Lilian Lepère was one of the lucky survivors from the Paris terror attacks that left 17 dead in January. He hid in a canteen closet for over eight hours while the Kouachi brothers – who had just shot 12 people dead at the offices of Charlie Hebdo – took over the printing business where he was employed.
During the hostage drama, Lepère texted vital information to the police, giving them information about the building and the actions of the two Kouachi brothers.
But now that the dust has long settled, Lepère is taking legal action against French radio station RMC and the television channels France 2 and TF1, Le Parisien revealed on Tuesday.
Why? Because they broadcast the fact that an employee was thought to be inside the building while the hostage situation was ongoing. This put Lepère's life directly in danger, his lawyer claims, considering the two terrorists had mobile phones and radios and were able to listen in to the media reports about themselves.
The RMC channel interviewed a local politician during the drama who revealed that a member of staff was hidden inside the factory, which was later confirmed by Lepère's sister after being probed by a journalist on France 2.
“We stopped calling him because if he is hiding or something then it could disrupt things,” she said at the time.
A reporter at TF1 spoke of the possibility of an employee being hidden inside around the same time.
Lepère himself actually appeared on France 2 just a few days after the attacks to give a detailed account of his ordeal, explaining how at one point a gunman was just fifty centimetres from the cupboard in which he was hiding.
Hostages who were caught up in the other terror drama in eastern Paris during the same attack have also taken legal action against French media. In April, six people who hid in a supermarket refrigerator during the siege said that several channels “lacked the most basic precautions” after broadcasting their location live during the siege.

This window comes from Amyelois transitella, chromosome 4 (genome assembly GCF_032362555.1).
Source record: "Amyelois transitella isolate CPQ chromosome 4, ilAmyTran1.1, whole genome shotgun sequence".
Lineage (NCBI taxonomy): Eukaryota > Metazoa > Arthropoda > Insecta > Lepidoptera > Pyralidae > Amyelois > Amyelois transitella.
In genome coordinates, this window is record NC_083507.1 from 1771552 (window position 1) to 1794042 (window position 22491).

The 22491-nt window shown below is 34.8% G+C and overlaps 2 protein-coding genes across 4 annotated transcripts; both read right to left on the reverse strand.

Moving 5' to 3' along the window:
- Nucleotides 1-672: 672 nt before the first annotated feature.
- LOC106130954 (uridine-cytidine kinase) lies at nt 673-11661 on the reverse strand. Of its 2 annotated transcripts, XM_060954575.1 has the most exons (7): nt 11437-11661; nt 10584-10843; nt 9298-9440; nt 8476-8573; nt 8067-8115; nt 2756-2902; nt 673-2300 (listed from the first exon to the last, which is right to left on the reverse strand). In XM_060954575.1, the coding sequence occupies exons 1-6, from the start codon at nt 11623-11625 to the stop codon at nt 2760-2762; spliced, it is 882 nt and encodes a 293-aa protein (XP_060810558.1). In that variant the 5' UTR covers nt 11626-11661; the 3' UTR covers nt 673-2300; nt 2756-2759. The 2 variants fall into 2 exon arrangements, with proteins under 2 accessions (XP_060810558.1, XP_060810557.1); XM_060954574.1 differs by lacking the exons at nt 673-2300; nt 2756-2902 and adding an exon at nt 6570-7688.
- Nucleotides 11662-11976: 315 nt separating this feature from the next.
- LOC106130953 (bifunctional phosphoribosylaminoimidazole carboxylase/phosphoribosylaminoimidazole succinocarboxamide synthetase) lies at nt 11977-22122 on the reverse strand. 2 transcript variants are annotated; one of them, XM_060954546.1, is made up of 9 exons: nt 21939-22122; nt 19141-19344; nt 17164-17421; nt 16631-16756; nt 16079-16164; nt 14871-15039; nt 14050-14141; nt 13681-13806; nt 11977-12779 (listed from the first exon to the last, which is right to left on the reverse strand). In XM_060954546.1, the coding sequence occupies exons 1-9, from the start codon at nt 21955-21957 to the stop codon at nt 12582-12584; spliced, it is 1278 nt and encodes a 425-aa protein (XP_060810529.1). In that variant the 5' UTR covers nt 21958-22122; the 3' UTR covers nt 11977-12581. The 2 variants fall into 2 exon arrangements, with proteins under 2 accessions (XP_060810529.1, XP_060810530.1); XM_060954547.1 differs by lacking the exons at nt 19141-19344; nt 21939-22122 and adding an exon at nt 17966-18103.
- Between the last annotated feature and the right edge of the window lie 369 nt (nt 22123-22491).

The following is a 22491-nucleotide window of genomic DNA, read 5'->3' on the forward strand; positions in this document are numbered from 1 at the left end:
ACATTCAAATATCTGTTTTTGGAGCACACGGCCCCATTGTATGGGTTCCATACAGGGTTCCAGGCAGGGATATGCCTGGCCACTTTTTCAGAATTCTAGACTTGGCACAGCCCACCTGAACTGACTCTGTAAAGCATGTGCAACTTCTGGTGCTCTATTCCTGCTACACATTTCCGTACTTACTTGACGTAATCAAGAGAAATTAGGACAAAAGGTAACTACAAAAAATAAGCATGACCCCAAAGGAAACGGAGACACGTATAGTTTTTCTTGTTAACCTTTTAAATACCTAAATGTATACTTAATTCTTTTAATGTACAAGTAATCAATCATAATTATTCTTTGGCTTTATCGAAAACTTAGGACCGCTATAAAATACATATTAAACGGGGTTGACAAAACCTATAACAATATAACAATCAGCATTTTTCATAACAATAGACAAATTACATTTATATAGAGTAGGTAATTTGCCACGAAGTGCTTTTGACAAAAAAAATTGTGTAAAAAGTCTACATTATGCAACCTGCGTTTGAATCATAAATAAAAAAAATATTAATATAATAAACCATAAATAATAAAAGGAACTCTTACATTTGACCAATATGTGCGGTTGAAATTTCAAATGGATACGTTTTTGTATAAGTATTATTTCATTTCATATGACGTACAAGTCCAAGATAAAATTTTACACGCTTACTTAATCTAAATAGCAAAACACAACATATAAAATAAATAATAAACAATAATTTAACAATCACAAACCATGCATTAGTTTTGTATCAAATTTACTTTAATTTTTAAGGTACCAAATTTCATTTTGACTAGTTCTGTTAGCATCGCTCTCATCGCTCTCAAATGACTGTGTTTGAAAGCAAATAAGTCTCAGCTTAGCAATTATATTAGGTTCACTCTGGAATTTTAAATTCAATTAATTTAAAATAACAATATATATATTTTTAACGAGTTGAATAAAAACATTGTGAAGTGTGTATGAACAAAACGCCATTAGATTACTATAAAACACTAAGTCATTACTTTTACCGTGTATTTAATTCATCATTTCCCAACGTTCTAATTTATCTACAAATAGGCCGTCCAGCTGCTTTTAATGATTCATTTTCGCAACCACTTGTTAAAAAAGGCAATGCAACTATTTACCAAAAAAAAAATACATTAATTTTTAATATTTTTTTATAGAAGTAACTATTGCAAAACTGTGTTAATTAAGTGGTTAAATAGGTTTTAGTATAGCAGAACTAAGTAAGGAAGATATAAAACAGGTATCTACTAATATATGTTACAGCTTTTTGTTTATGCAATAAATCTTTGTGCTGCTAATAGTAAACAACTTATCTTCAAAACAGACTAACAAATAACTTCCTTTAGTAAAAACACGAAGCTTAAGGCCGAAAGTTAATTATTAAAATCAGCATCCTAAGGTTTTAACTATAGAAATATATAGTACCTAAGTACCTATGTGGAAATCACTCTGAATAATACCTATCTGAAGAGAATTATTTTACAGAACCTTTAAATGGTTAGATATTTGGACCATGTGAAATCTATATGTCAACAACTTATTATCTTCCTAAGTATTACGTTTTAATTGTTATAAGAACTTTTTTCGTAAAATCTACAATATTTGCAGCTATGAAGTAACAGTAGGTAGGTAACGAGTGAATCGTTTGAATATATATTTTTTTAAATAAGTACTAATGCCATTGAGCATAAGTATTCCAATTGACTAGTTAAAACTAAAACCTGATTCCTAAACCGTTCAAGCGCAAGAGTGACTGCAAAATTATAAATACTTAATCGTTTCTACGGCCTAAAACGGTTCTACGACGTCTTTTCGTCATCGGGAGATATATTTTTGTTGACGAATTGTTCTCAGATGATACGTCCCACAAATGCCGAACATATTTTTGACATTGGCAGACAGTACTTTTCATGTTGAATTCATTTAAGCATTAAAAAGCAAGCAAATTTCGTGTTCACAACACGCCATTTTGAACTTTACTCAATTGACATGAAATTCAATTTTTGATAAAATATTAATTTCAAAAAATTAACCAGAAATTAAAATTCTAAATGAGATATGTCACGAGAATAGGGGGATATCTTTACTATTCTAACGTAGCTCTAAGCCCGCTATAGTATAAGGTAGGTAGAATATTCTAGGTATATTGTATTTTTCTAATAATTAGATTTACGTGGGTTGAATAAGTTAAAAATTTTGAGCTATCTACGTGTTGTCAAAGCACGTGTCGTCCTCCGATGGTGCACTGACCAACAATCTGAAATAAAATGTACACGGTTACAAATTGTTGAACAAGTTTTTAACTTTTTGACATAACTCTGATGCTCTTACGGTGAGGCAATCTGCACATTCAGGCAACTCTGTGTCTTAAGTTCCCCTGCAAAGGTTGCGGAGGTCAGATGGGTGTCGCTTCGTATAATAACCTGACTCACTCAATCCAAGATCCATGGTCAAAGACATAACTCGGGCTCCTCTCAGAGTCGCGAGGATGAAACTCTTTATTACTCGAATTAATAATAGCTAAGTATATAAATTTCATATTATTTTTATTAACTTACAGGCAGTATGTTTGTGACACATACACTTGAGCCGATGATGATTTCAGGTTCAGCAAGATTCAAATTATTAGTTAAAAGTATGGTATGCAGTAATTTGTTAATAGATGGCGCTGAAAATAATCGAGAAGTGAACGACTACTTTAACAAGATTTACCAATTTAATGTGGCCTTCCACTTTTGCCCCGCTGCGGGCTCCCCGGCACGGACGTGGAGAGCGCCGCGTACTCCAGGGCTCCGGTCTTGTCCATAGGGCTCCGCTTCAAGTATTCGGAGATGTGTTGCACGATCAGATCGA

The lawyer representing the group, Patrick Klugman, singled out French 24-hour news channel BFMTV, which revealed live on air that the group — including a three-year-old child and a one-month-old baby — was hiding from the gunman in the cold room, where they were taken by one of the supermarket's employees.
“The working methods of media in real time in this type of situation were tantamount to goading someone to commit a crime,” Klugman told AFP at the time, roundly criticizing coverage by other outlets of security forces movements during the standoff.
The maximum penalty for media that endangers the lives of others by deliberately ignoring security protocols is a year in prison and €15,000 ($16,300) fine.
In February France's major TV and radio networks were formally rapped by the French broadcast regulator, the Conseil Superieur de l'Audiovisuel (CSA), for what it considered to be serious “breaches” in their coverage of the terror attacks.
The warnings were issued for violations including: showing the moment two of the Islamist gunmen cold-bloodedly shot dead a policeman; identifying the two gunmen before police did so publicly; reporting that people were hiding in a Jewish supermarket taken over by a third gunmen; and providing live video feeds of the deadly police assault on the supermarket.
The broadcast regulator determined that 36 breaches of broadcast rules had been committed, to different degrees of gravity, by state channels France 24, France 2, France 3, France 5, France Info, France Inter and RFI as well as commercial broadcasters TF1, LCI, Euronews, Canal+, BFMTV, iTele, Europe 1, RMC and RTL.